And she also discussed with Garrett the January 6 House select committee’s attempt to secure the cooperation of House Republican Leader Kevin McCarthy. Though McCarthy says he won’t cooperate, Sewell “absolutely” believes he owes it to the committee to disclose whether “he has anything to do with any of the conversations that were had,” behind the scenes with former President Trump during the Capitol siege. She feels that Trump was “culpable” for his role on that day. 

“I do believe that he incited those Americans. He encouraged them to come in and to try to make sure that the election was not certified,” Sewell said. “I think that it was definitely an action that was not becoming of a president, let alone a fellow American. And I believe that no one is above the law.” 

Democrats No Closer To Filibuster Change Despite White House Plea
Rep. Terri Sewell (D-AL), speaks at news conference on voting rights legislation with members of the Congressional Black Caucus at the U.S. Capitol on Wednesday, Jan. 12, 2022. Sarah Silbiger/Bloomberg via Getty Images

Highlights: 

  • Biden’s speech in support of changing the filibuster: “I would have loved to for him to have given that speech three months ago, but the reality is I was honored to be there [Tuesday] when he did give the speech… I was looking to hear from the President directly about the rule change, the Senate rule change, that is necessary in order for the bill to come to the Senate floor for a vote.”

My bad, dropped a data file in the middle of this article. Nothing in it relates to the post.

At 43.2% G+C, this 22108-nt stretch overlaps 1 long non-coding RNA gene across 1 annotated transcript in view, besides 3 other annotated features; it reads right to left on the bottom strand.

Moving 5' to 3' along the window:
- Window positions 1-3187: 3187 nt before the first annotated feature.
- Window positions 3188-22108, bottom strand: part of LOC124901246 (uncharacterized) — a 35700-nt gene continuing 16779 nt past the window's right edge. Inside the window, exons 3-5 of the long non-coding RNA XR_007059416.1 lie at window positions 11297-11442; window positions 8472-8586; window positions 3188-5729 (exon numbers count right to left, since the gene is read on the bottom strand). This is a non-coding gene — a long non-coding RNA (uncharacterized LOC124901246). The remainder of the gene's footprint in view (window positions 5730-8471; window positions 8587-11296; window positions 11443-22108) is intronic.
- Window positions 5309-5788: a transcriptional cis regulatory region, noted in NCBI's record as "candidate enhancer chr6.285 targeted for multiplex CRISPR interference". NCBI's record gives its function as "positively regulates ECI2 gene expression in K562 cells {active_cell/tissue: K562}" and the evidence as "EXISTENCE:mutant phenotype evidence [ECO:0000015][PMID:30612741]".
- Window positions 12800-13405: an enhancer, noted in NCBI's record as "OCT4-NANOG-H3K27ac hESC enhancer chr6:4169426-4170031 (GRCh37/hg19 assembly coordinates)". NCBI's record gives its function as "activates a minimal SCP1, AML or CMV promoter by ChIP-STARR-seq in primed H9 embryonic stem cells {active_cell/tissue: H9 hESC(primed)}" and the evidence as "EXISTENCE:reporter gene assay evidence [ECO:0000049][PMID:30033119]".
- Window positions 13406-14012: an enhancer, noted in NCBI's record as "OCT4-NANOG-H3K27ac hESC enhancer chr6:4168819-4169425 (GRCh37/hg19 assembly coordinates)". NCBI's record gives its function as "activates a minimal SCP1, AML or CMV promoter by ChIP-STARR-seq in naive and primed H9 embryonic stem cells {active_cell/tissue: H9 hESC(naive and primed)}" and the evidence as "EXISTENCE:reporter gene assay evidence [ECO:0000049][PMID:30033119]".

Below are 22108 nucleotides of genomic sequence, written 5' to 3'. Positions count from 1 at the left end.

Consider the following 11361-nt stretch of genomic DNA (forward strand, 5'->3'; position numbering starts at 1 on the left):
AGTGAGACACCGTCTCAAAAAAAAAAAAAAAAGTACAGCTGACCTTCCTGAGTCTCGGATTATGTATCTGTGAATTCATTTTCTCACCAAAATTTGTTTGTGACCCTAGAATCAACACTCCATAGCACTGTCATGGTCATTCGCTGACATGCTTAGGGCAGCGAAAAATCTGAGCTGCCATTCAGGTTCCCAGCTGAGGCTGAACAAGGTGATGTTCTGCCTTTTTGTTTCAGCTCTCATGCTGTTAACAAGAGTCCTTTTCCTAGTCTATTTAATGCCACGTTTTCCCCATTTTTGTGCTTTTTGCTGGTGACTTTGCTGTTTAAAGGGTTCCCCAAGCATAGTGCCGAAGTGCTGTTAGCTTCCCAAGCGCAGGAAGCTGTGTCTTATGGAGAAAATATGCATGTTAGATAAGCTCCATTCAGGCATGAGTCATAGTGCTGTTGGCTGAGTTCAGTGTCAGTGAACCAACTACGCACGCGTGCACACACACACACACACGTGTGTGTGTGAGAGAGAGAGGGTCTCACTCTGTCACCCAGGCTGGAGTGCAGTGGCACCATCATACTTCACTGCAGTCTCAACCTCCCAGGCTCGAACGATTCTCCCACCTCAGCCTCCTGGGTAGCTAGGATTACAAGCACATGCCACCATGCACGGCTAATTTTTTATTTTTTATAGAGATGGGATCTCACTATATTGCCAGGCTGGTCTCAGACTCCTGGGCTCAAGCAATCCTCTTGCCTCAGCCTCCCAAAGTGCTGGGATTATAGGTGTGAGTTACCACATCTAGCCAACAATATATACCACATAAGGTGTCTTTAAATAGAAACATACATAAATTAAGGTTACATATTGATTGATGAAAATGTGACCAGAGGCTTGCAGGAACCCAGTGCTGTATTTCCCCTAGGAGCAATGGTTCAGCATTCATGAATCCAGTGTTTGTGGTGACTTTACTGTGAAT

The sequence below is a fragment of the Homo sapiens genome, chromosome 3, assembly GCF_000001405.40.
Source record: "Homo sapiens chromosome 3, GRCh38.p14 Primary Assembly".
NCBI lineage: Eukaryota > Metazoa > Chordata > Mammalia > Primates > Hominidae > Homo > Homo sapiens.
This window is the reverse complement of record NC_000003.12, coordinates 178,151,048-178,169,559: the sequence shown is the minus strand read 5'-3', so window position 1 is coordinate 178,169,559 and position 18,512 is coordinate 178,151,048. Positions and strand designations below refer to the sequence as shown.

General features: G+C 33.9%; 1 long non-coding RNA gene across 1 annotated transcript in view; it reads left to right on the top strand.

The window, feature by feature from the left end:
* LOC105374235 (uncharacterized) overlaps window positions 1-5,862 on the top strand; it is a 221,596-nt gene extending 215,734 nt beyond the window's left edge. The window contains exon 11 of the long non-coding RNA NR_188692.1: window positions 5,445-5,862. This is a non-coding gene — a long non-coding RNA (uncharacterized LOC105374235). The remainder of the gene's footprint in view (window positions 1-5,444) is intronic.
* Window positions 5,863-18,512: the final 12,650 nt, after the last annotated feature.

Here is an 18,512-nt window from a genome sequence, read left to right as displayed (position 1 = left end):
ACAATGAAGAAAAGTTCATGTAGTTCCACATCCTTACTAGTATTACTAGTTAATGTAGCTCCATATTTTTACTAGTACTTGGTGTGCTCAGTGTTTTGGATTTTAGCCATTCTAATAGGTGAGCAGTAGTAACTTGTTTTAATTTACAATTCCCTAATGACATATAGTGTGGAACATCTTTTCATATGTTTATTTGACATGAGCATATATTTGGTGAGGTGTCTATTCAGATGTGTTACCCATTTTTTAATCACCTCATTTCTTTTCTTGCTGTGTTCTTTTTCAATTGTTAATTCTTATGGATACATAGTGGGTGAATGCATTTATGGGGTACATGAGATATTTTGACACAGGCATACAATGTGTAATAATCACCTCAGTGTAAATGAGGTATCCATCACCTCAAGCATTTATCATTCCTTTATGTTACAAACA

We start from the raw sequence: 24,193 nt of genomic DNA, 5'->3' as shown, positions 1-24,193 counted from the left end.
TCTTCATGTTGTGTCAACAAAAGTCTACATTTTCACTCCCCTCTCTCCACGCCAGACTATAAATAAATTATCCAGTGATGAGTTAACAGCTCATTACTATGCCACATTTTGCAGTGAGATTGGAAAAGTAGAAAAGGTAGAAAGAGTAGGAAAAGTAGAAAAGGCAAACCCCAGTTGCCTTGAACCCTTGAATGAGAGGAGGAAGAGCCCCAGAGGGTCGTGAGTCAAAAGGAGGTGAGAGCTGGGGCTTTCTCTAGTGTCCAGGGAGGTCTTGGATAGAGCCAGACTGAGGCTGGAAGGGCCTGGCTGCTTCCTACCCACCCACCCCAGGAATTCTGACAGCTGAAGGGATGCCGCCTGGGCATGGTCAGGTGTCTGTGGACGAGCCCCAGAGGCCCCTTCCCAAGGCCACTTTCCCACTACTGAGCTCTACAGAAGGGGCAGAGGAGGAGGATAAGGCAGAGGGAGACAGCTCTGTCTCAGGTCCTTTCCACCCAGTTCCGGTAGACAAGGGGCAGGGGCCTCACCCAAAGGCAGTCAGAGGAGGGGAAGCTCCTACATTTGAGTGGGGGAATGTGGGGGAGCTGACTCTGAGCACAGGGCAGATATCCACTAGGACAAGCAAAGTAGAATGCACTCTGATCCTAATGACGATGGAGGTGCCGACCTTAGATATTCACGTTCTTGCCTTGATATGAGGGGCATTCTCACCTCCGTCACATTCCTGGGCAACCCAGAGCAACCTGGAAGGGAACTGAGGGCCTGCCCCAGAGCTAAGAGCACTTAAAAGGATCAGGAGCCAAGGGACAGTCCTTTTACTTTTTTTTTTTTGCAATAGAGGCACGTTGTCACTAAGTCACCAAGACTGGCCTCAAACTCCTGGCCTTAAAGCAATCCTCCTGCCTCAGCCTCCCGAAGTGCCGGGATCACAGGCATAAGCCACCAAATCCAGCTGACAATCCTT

• Trump’s role in Capitol attack on January 6, 2021: “I do believe that he incited those Americans. He encouraged them to come in and to try to make sure that the election was not certified. I think that it was definitely an action that was not becoming of a president, let alone a fellow American. And I believe that no one is above the law.” 

  • Growing up in Selma: “I’m a third generation Selmian, and my dad grew up in segregated Selma, my grandmother grew up in segregated Selma… You don’t grow up in Selma without a real understanding of the intersection between history, both Confederate history and civil rights history. It converges in Selma, Alabama.” 

  • Voter ID laws: “An ID in and of itself is not what I’m saying is discriminatory. Frankly, you have to be able to prove who you are on that voter roll to get that ballot, that’s fine. But when states are picking winners and losers based on the types of IDs that they are requiring, if you allow a hunting license but don’t allow a university student ID, you’re making a decision about which voters are more likely to vote, having an easier time getting to the ballot box than the other. And what I’m saying is we have to level the playing field.” 

  • Voting rights legislation: “What these two bills will do will provide federal oversight for those most egregious state actors, and also provide the mechanism by which we promote voting and allow people the opportunity to be able to access the ballot box.” 

Executive producer: Arden Farhi

Producers: Jamie Benson, Jacob Rosen, Sara Cook and Eleanor Watson

CBSN Production: Eric Soussanin 
Show email: TakeoutPodcast@cbsnews.com
Twitter: @TakeoutPodcast